Archive for June, 2022

24th June
2022
written by Adam

Growing up in Tupelo, Mississippi Elvis Presley (Austin Butler) would take influences from the largely African American culture he grew up in and infuse them into his own special style of rock and roll. With his dashing good looks and natural instincts as a showman the world couldn’t seem to get enough of Elvis, and, combined with the marketing genius of manager/hustler Colonel Tom Parker (Tom Hanks), Elvis would of course become The King of Rock and Roll. Detailing his rise and fall through the eyes of a near death Parker, this is Elvis.Written by Craig Pearce, Sam Bromell, and Baz Luhrmann, and Directed by Luhrmann, this fictionalized recounting of history surrounding one of the most iconic showmen to take the stage in the 20th century sets out with great ambition but falls far short of the fevered dreamlike quality and imagination that’s come to be expected from a Baz Luhrmann film. Attempts at combining the contemporary rap and hip hop with classic Elvis lack the pizzaz or storytelling quality we’ve seen in previous Luhrmann films, and to be frank the final third of the film, the Vegas years, droll on for what feels like an eternity, essentially dragging the viewer into a less than entertaining drug induced bender of gluttony and abuse. A tragic film to a tragic character in the world of Pop/Rock history, The King deserves better. Running a brutal two hours and thirty nine minutes and rated PG-13, perhaps steer clear this weekend.

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17th June
2022
written by Adam

A recluse inventor of generally useless items named Brian (David Earl) strikes gold when his robot named “Charles” (Chris Hayward) actually takes to life and becomes sentient. But questions about makers and masters begin to spur as Charles’ knowledge and understanding of the world grows. It’s only a matter of time before britches are outgrown, but then what? Written by David Earl and Chris Hayward and Directed by Jim Archer, this light hearted mocumentary style romp through the countryside with a robot runs at an even pace delivering a host of good chuckles and genuine smiles from start to finish. Simple in premise and delivery, the writers aren’t challenging major theories about life and humanity as one might think, but instead focus on solid archetypal character development and provide the basis of the classic quest for knowledge and growth, points for staying on target. And, running only a brisk 90 minutes, welcomes are not overstayed. Bottom line, rated PG, Brian and Charles provides the feel good warmth in our Seattle summer of grey.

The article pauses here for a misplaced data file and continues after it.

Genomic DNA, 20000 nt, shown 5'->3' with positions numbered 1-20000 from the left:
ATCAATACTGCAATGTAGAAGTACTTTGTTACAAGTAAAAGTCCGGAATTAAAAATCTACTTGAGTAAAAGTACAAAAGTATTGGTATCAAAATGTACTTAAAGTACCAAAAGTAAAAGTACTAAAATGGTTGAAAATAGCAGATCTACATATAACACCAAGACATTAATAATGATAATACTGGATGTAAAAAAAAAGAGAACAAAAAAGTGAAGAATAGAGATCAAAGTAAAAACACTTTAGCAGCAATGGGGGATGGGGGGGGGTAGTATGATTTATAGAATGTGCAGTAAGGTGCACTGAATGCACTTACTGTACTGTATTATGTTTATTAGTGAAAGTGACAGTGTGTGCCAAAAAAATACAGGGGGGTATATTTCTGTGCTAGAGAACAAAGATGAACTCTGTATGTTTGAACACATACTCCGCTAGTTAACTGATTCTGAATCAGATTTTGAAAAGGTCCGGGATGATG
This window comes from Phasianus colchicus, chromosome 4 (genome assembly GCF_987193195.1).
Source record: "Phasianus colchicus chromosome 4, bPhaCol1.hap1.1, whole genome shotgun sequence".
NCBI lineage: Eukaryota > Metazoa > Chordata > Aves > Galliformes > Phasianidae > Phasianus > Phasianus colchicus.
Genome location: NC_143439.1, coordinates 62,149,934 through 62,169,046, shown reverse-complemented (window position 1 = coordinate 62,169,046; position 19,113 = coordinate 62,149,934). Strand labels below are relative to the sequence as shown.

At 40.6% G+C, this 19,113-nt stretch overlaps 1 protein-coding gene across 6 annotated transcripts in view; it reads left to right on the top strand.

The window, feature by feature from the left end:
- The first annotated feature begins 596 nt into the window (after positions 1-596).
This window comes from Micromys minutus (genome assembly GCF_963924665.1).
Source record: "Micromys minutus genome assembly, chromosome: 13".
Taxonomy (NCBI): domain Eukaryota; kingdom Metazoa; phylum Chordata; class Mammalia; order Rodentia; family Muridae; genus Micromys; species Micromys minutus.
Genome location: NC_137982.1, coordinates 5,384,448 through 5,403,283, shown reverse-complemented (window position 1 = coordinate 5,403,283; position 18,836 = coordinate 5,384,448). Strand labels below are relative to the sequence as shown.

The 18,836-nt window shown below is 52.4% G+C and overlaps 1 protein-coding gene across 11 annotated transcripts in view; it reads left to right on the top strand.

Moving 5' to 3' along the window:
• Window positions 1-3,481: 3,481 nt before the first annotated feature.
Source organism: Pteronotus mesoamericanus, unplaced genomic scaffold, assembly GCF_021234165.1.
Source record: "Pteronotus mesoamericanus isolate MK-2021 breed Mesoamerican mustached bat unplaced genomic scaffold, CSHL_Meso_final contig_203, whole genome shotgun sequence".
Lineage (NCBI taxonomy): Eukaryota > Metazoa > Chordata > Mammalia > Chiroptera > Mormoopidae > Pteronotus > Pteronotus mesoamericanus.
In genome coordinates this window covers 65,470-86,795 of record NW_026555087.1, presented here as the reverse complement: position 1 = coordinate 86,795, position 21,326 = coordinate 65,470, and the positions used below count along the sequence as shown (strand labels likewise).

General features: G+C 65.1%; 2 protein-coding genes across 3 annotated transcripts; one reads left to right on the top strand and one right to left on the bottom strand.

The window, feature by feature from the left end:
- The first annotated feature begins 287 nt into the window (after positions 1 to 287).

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10th June
2022
written by Adam

Four years since the fall of Isla Nublar, dinosaurs now live amongst us all around the world, a controversial matter to say the least; but, with the work and help of a major biotech firm there could be an upshot in medical technology and gene therapies from the disaster. Now with the possibility of a food shortage at hand, humanity’s ability to stay as an apex predator on earth may be coming to an end, Re-uniting the best minds in jurassic lore might be the only way to save our existence. Written by Emily Carmichael, Colin Trevorrow, and Derek Connolly and Directed by Trevorrow, this derivative work checks the boxes as a summertime box office smasher, but lacks in the plot and concept development department. Riddled with stale and moronic dialogue, but ripe with chase scenes, this potentially final chapter in the dino franchise is based on one chase set piece after another with little substance in between, serving up retreads on all the now standard Jurassic tropes. Sure the cast contains the whole family from Sam Neill, Laura Dern, and Jeff Goldblum to Chris Pratt, Bryce Dallas Howard, and Isabella Sermon and that’s fine and fun, but moments together on screen are few and far between, and frankly not that memorable. Regardless, dinosaurs show up, do their thing, yay, and there’s even a message about acceptance and understanding to tidy things up with a bow. So, I guess show up for the dinos but check your brain at the door. This two hour and twenty six minute sweaty beast is rated PG-13.

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